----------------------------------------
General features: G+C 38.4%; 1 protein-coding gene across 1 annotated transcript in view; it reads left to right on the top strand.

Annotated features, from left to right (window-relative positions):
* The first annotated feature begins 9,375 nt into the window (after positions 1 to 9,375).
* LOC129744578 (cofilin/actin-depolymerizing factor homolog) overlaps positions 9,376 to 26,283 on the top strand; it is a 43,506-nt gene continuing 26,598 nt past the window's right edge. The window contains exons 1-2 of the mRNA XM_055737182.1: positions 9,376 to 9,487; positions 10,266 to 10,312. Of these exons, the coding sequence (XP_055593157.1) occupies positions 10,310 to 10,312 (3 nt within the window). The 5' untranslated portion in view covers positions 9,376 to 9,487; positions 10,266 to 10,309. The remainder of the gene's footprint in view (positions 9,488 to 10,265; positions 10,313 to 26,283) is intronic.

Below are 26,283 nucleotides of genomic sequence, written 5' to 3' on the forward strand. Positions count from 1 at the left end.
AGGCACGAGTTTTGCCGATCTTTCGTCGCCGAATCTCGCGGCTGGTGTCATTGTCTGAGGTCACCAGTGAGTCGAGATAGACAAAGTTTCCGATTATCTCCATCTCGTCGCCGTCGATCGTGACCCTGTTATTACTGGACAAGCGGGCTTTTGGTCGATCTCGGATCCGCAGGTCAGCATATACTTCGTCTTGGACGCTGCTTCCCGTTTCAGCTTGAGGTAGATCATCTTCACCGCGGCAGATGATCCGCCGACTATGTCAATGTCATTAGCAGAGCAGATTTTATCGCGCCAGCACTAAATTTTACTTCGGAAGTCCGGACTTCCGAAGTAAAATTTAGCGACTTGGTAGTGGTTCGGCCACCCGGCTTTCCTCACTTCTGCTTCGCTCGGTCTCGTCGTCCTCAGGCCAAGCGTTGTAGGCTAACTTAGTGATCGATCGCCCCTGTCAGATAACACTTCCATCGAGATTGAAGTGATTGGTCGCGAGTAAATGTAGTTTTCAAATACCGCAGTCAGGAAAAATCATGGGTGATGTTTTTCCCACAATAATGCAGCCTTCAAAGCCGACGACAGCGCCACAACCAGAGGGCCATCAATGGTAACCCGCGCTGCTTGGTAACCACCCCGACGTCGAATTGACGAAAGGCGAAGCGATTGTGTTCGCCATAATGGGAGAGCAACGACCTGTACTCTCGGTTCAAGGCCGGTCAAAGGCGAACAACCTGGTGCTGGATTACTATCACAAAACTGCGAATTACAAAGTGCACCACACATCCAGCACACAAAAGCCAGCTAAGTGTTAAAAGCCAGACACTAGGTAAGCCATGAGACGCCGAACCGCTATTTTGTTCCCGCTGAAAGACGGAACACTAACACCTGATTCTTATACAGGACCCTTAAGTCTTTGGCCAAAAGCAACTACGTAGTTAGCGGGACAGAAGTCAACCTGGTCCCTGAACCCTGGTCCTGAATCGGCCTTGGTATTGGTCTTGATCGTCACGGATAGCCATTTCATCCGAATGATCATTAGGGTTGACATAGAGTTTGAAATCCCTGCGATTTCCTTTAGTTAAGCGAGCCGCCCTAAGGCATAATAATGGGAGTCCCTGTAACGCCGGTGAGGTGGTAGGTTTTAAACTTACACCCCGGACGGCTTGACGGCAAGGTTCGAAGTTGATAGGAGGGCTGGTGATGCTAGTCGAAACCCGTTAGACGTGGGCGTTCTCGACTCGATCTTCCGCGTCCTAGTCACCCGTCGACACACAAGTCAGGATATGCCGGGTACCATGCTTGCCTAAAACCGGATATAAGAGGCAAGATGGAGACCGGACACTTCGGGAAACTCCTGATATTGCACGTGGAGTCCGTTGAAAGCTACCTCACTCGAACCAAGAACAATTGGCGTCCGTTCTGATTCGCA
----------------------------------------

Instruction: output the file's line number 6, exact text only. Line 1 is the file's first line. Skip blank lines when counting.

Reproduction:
AGGCACGAGTTTTGCCGATCTTTCGTCGCCGAATCTCGCGGCTGGTGTCATTGTCTGAGGTCACCAGTGAGTCGAGATAGACAAAGTTTCCGATTATCTCCATCTCGTCGCCGTCGATCGTGACCCTGTTATTACTGGACAAGCGGGCTTTTGGTCGATCTCGGATCCGCAGGTCAGCATATACTTCGTCTTGGACGCTGCTTCCCGTTTCAGCTTGAGGTAGATCATCTTCACCGCGGCAGATGATCCGCCGACTATGTCAATGTCATTAGCAGAGCAGATTTTATCGCGCCAGCACTAAATTTTACTTCGGAAGTCCGGACTTCCGAAGTAAAATTTAGCGACTTGGTAGTGGTTCGGCCACCCGGCTTTCCTCACTTCTGCTTCGCTCGGTCTCGTCGTCCTCAGGCCAAGCGTTGTAGGCTAACTTAGTGATCGATCGCCCCTGTCAGATAACACTTCCATCGAGATTGAAGTGATTGGTCGCGAGTAAATGTAGTTTTCAAATACCGCAGTCAGGAAAAATCATGGGTGATGTTTTTCCCACAATAATGCAGCCTTCAAAGCCGACGACAGCGCCACAACCAGAGGGCCATCAATGGTAACCCGCGCTGCTTGGTAACCACCCCGACGTCGAATTGACGAAAGGCGAAGCGATTGTGTTCGCCATAATGGGAGAGCAACGACCTGTACTCTCGGTTCAAGGCCGGTCAAAGGCGAACAACCTGGTGCTGGATTACTATCACAAAACTGCGAATTACAAAGTGCACCACACATCCAGCACACAAAAGCCAGCTAAGTGTTAAAAGCCAGACACTAGGTAAGCCATGAGACGCCGAACCGCTATTTTGTTCCCGCTGAAAGACGGAACACTAACACCTGATTCTTATACAGGACCCTTAAGTCTTTGGCCAAAAGCAACTACGTAGTTAGCGGGACAGAAGTCAACCTGGTCCCTGAACCCTGGTCCTGAATCGGCCTTGGTATTGGTCTTGATCGTCACGGATAGCCATTTCATCCGAATGATCATTAGGGTTGACATAGAGTTTGAAATCCCTGCGATTTCCTTTAGTTAAGCGAGCCGCCCTAAGGCATAATAATGGGAGTCCCTGTAACGCCGGTGAGGTGGTAGGTTTTAAACTTACACCCCGGACGGCTTGACGGCAAGGTTCGAAGTTGATAGGAGGGCTGGTGATGCTAGTCGAAACCCGTTAGACGTGGGCGTTCTCGACTCGATCTTCCGCGTCCTAGTCACCCGTCGACACACAAGTCAGGATATGCCGGGTACCATGCTTGCCTAAAACCGGATATAAGAGGCAAGATGGAGACCGGACACTTCGGGAAACTCCTGATATTGCACGTGGAGTCCGTTGAAAGCTACCTCACTCGAACCAAGAACAATTGGCGTCCGTTCTGATTCGCA